Doing business in Singapore: The Perfect Blend of East and West

Singapore is small but perfectly formed, a delicious blend of old and new, East and West—and undoubtedly a hub for businesses globally. Covering an area of just 718 km but with a population of 5.3 million, people from all walks of life are packed into an Asian paradise, creating an inimitable way of living.

Singapore is a hot destination and hugely desirable place to live is without question, the facts speak for themselves. According to, Singapore is the third most popular country for people to move to globally and the fourth most popular city to visit in the world, with over eleven million tourists visiting every year.

Singapore commercial district at night

Exotic Locale with the Comforts of Home

For expats moving to the East, Singapore retains enough familiarity with the West to make them feel that they aren’t too far from home, whilst adding a bit of Asian spice. Singaporeans are largely made up of a mix of Chinese, Indian and Malay with a healthy dose of expats thrown in, but its culture whilst Asian at the core is strongly influenced by Europeans.

Take its education as an example; apart from being a very high standard, it is run to the British curriculum with students taking A level and O levels examinations. In sport Singapore loves the very British games of rugby and football (although more Tennis and Badminton is actually played). In religion Buddhism comes top in Singapore but Christianity is hugely prominent and comes second.

In business, the way of working is a mix of East and West. Website states that over 300,000 people in Singapore are working for foreign companies yet office life still observes intrinsically Asian customs. Despite, or perhaps because, of this, Singapore has been named the ‘best country to do business in’ for seven years in a row.

Businesswomen in Singapore
photo credit: Paul Lee / Flickr

The Asian culture of hierarchy at work is very much observed; a boss is a boss, not a friend as so often happens in the West and relationships between client and supplier tend to be more generous than in Europe, with gifts frequently being exchanged.

Digital technologies are advanced, possibly more so than in the West, and Singapore’s global nature means that communicating via video or conference call is essential. Companies such as Blue Jeans Singapore offers conference calls that are often used for meetings in which the technology promises to connect up to 100 users at once all over the world, meaning business in Singapore can be conducted globally.

Singapore, however, hasn’t forgotten who is it and its Asian influences remain a part of its heart and soul. Its official main language is Malay but English is considered the administrative language and the one used in schools and business, this means that wherever you go in Singapore you will find communicating easy with locals.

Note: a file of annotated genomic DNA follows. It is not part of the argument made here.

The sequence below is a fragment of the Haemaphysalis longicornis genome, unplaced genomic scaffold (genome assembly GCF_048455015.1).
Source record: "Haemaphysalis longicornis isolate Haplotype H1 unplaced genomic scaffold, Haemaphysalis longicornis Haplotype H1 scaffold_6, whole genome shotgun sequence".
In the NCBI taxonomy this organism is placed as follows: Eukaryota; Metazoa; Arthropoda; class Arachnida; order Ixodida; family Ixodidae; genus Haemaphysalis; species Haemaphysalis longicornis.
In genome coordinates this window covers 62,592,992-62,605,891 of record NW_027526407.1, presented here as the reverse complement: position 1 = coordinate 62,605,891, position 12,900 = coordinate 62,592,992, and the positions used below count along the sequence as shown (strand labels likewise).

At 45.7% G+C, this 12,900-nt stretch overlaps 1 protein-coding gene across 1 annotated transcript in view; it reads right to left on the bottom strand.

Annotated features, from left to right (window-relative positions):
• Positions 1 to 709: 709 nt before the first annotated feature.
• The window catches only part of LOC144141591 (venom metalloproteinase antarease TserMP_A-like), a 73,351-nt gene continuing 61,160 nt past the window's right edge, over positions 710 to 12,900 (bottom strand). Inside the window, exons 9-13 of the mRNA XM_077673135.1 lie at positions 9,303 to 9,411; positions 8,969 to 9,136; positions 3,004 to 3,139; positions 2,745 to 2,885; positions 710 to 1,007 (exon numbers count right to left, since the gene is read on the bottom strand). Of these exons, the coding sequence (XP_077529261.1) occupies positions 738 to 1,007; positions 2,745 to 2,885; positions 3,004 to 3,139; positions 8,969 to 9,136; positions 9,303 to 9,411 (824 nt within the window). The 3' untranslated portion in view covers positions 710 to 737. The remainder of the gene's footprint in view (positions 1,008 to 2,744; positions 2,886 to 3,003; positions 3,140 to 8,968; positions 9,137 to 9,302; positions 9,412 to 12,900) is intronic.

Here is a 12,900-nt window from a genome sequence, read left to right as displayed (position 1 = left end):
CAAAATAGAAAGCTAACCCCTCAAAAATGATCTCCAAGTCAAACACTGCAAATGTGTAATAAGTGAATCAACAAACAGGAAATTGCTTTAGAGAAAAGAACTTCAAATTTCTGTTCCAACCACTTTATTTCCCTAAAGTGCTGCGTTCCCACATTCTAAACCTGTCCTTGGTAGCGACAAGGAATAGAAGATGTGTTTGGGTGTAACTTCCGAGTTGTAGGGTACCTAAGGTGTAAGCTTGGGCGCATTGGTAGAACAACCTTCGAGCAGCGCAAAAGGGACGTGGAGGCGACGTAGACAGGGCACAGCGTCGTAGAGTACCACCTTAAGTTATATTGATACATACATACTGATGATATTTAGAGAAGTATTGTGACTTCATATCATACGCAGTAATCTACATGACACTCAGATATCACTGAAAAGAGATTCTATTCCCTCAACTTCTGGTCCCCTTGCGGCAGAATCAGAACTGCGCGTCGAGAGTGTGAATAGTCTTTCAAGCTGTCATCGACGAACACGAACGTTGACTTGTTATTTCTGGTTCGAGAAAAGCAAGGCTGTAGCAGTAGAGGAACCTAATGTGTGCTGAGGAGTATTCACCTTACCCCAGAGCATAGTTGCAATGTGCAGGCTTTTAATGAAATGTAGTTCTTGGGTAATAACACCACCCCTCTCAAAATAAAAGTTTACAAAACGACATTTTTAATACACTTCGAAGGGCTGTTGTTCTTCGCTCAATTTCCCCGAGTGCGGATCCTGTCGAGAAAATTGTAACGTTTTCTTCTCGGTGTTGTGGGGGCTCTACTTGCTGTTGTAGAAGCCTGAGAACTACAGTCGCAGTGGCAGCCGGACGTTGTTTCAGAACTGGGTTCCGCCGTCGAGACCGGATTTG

Marina Barrage Singapore

The Past Meets the Future

Look below the surface and Singapore is Asian in its architecture too. A short stroll away from 21st century soaring skyscrapers and the cleanest streets you’ve ever seen and you could easily imagine yourself on the streets of India or China.

The City Quarters are a throw back to 19th century Singapore, with the streets a warren of historical buildings and Shop houses. Little India, Chinatown and Arab Street; the names are self explanatory and the explosion of cultural influences that hit you when you walk into this ancient part of town is overwhelming. Temples, mosques, spices, fabrics, hawkers, electronics and massages are offered in abundance throughout the area and the hustle and bustle of this melting pot of cultures is entrancing.

All over Singapore it is the food that is undoubtedly and euphorically Asian. Whilst food from every culture and nationality is available in Singapore, Asian food reigns in a country where food is seen as cultural thread and an important part of daily life. Singapore borrows cooking tips from countries all over Asia, with Korean, Thai, Chinese, and Indonesian foods all freely available. Spices abound with chili used liberally and curry an every day dish. Noodles, dim sum and fish head curries are available on hawker stalls throughout the city, cheap but delicious street food to tantalize the taste buds. Why not try Bak Kut Teh a as Pork Rib soup which is one of Singapore’s most popular dishes and one which has been around since Singapore was a developing country.

In Conclusion

There are a myriad of other facts and figures I could throw at you, the BBC cites the following examples of life in Singapore; it has one of the lowest crime rates and officially the lowest drug abuse rate in the world. It’s one of the healthiest places to live – with exercise being a way of life rather than a chore and the weather… well, it may rain a bit, but it’s still 365 days of warm t-shirt-wearing temperatures.

With so much on offer in Singapore, you can understand why there are so many people flocking from all over the world, to start a new life in this little group of islands.